Migratory Herding

In this form of livestock industry, the animals are periodically driven to the pasture grounds. There are several types. In the case of mountain grazing or alpine cattle keeping, the livestock is kept in stables located in the valley during the winter; in the summer they are driven to the mountains by hired hands or family members who tend them and keep them there to graze. Transhumance is characterized by periodic migrations with herds that belong to owners who live in a permanent settlement. The herds migrate between two climatic zones that have very different conditions (e.g., mountains and lowlands). Therefore it is not necessary to feed in stables during the winter. This form is found in all parts of the world and makes use of marginal areas. Pastoral nomadism is the wandering of social groups (clans, extended families) with their herds through tribal territory that serves them as pasture lands and that is often theirs more on the basis of tradition and domination than legally defined.

The insecurity involved in an existence in marginal regions forces the groups to be strongly tied together in order to protect grazing and water rights. The leadership of the group, therefore, demands strictly observed loyalty on the part of the group members, while the leader gives patronage and protection. The indivual families are principally equal.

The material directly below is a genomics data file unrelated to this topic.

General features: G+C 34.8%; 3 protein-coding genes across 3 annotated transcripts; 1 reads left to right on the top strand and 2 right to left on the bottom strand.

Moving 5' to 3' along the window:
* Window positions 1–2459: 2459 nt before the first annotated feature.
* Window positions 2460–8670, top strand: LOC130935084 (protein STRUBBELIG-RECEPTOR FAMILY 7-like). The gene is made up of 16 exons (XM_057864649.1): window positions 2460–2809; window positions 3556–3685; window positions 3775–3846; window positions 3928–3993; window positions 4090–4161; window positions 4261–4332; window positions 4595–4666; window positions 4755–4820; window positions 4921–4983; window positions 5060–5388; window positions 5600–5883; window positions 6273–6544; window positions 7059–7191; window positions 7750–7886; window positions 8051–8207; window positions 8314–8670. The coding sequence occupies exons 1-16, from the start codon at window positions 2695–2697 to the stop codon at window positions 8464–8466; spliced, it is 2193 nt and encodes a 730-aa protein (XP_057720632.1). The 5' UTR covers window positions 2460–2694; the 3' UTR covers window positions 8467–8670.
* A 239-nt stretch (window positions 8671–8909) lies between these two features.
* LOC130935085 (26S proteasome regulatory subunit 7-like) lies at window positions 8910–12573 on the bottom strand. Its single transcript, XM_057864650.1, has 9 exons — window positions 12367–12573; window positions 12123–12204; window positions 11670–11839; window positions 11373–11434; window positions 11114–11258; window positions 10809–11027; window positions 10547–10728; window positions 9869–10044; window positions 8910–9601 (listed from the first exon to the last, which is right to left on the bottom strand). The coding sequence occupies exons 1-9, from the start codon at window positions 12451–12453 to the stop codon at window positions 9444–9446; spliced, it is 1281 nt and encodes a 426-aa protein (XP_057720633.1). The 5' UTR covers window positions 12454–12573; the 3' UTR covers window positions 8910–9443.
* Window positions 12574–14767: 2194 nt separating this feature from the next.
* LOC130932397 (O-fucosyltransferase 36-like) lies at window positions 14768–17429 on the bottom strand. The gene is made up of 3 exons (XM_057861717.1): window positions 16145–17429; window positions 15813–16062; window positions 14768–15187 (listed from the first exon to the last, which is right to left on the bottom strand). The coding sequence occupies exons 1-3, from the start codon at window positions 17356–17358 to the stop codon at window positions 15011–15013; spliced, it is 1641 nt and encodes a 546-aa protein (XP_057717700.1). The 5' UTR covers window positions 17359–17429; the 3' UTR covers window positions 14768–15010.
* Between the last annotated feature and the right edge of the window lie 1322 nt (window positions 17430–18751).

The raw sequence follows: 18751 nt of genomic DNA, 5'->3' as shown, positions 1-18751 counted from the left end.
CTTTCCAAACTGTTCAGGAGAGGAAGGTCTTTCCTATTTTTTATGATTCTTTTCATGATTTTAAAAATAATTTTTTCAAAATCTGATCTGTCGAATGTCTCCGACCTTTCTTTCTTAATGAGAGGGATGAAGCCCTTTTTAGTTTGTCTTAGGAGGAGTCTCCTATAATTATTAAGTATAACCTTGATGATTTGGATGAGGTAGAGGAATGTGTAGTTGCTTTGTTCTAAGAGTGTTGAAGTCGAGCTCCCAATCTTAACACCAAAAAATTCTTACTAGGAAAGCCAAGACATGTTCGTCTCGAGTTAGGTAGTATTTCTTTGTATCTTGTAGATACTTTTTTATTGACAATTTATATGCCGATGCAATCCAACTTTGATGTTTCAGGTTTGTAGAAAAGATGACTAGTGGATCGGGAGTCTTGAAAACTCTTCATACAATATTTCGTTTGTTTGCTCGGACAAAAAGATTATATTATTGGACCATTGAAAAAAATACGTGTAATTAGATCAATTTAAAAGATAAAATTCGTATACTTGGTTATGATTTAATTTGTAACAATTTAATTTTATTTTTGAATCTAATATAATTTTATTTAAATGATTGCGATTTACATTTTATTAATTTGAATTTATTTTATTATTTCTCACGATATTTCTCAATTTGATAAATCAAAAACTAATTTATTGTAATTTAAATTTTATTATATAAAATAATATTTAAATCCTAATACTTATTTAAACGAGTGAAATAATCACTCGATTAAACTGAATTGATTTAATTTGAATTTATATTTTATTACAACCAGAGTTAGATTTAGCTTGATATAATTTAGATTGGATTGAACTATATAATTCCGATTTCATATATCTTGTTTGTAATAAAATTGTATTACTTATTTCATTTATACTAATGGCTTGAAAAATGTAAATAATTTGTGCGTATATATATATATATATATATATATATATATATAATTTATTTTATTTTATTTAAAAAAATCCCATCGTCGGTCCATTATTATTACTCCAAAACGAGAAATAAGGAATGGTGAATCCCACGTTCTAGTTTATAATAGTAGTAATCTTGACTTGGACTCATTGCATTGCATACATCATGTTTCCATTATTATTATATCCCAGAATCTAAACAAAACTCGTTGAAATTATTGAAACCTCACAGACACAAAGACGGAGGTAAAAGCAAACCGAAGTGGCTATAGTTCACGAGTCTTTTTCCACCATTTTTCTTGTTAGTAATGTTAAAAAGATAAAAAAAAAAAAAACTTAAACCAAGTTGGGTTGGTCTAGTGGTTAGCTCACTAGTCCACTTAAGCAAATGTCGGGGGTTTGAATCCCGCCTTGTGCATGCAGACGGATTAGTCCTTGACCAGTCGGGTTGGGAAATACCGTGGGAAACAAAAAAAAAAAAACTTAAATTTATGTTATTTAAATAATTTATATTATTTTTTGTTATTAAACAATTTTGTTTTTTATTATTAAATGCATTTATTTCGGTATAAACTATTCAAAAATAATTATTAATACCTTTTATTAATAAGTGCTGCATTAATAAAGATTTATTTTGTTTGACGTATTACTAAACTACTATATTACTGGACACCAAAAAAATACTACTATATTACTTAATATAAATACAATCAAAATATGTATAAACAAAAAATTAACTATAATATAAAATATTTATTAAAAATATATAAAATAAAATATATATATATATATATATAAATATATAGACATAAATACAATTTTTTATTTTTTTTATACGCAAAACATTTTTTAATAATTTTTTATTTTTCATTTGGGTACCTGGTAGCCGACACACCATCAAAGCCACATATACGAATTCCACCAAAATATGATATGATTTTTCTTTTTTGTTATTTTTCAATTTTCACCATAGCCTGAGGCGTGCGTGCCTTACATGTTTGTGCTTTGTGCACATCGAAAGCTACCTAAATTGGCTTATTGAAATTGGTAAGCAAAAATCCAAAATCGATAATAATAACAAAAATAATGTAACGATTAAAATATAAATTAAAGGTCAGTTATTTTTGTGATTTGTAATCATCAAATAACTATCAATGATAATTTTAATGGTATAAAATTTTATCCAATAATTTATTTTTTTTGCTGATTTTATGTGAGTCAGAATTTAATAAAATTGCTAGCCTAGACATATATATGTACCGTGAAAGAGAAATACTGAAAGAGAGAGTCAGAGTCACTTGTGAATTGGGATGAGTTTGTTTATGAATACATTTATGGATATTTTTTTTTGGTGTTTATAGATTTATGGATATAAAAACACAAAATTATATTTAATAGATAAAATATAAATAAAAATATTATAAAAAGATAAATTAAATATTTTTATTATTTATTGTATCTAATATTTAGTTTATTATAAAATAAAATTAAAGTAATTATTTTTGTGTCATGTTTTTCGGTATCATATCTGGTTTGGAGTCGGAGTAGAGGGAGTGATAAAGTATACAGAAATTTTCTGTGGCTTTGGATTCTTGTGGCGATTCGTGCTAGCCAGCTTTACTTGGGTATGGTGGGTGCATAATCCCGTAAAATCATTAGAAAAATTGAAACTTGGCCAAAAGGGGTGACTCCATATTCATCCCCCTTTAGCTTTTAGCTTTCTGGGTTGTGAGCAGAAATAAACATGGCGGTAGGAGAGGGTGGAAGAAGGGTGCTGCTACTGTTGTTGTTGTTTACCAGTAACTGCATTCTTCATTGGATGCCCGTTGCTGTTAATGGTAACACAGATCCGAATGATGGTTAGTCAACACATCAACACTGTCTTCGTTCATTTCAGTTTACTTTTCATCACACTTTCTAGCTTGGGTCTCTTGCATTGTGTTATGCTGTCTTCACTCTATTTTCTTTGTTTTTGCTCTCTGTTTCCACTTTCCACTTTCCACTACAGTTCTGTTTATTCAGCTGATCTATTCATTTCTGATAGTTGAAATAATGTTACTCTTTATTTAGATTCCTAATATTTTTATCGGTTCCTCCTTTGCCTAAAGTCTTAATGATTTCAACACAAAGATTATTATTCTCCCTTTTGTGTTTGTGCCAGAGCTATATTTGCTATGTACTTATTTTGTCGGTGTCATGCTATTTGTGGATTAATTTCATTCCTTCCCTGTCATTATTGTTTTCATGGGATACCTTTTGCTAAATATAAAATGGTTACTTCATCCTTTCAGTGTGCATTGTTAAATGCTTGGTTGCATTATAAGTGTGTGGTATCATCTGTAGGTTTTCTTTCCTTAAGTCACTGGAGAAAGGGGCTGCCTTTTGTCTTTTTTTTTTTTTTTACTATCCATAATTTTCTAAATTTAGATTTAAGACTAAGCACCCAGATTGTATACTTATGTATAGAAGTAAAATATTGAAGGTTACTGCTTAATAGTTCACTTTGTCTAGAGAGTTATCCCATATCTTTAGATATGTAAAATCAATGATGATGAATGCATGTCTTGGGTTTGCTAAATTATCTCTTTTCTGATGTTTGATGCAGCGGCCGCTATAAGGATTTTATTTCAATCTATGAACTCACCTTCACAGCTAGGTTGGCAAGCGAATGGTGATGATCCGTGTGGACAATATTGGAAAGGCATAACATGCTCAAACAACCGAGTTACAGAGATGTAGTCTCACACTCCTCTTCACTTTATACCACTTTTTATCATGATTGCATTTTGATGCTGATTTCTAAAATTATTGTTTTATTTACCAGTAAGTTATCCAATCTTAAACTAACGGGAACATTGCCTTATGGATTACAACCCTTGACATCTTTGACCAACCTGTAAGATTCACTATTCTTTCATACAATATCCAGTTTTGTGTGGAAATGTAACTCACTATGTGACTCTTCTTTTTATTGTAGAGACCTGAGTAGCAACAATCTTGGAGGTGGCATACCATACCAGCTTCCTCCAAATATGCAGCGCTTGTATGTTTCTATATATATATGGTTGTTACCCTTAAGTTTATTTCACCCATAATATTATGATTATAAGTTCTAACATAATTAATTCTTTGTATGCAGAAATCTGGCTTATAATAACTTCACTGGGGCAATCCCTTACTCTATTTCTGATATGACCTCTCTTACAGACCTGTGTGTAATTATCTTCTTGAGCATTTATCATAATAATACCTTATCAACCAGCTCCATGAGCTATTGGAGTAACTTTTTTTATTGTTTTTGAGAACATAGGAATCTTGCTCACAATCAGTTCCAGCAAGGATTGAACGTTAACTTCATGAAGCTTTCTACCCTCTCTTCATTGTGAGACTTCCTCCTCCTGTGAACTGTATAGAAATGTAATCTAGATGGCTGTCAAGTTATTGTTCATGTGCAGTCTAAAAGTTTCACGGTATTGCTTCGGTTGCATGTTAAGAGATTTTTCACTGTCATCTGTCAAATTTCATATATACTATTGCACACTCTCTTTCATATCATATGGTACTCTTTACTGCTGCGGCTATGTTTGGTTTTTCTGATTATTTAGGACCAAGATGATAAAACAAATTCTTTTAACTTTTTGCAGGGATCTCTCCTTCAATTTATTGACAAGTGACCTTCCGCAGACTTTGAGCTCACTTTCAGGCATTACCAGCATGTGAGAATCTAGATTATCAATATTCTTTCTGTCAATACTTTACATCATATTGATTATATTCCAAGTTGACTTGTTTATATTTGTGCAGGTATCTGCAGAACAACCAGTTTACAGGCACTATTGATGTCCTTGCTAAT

Social differentiation is the result of a process of superior position of permanently settled cultivators with whom the nomads avoid integration by means of a special code of honour and closed marriage circles.

The right of use for the grazing areas is in the hands of the tribes, while the animals belong to the individual families. This differentiation results easily in the land being overgrazed if grazing land grows scarce. The tendency exists, namely, to own a herd with as many animals as possible and not to try to achieve high performance. The livestock is not only the basis on which the group's own needs are met and a security against times of crises, but it is at the same time the only form of maintaining a food buffer stock in a nomadic way of life. It creates, furthermore, prestige; serves as a source of gifts needed to meet social obligations, and to pay the bride price for the purpose of tying social relationships that, once again, serve as a means of securing the existence of the group.

In many cases, there are economic ties to the settled population. This is necessary to meet the demand for non-animal products. In recent times, cereal cultivation by tenants and farm hands has increased.

Migratory herding is of great importance for reclamation of desert and marginal regions as well as transport and trade routes. The production is, however, low and the land is frequently devastated by being over grazed. It is difficult to motivate the tribal groups to change their mode of production. This is namely at the same time their way of life, and a change would include settling. Efforts taken in this direction have, however, little success as this transition would mean the necessity of taking up field cultivation, which is not respected, and giving up their elite position in other words turning away from the traditional culture.